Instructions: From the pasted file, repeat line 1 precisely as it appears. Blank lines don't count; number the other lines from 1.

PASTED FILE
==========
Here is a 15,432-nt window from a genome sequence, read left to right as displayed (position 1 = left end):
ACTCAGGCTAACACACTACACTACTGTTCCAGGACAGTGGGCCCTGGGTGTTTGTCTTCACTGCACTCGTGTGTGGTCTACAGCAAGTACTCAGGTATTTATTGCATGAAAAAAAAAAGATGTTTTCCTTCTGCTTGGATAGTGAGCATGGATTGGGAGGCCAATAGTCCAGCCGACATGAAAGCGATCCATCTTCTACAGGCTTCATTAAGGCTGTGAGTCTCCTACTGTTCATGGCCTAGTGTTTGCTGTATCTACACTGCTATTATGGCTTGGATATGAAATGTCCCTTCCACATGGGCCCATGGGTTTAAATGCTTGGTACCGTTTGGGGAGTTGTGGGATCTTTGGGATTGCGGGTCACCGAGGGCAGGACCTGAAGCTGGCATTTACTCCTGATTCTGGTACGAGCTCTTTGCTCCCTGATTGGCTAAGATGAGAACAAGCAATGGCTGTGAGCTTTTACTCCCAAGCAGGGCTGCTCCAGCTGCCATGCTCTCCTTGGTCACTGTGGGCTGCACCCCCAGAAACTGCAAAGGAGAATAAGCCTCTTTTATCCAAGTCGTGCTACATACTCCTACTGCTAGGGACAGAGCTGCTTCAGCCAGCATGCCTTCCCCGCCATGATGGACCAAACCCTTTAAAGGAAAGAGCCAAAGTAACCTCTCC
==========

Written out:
Here is a 15,432-nt window from a genome sequence, read left to right as displayed (position 1 = left end):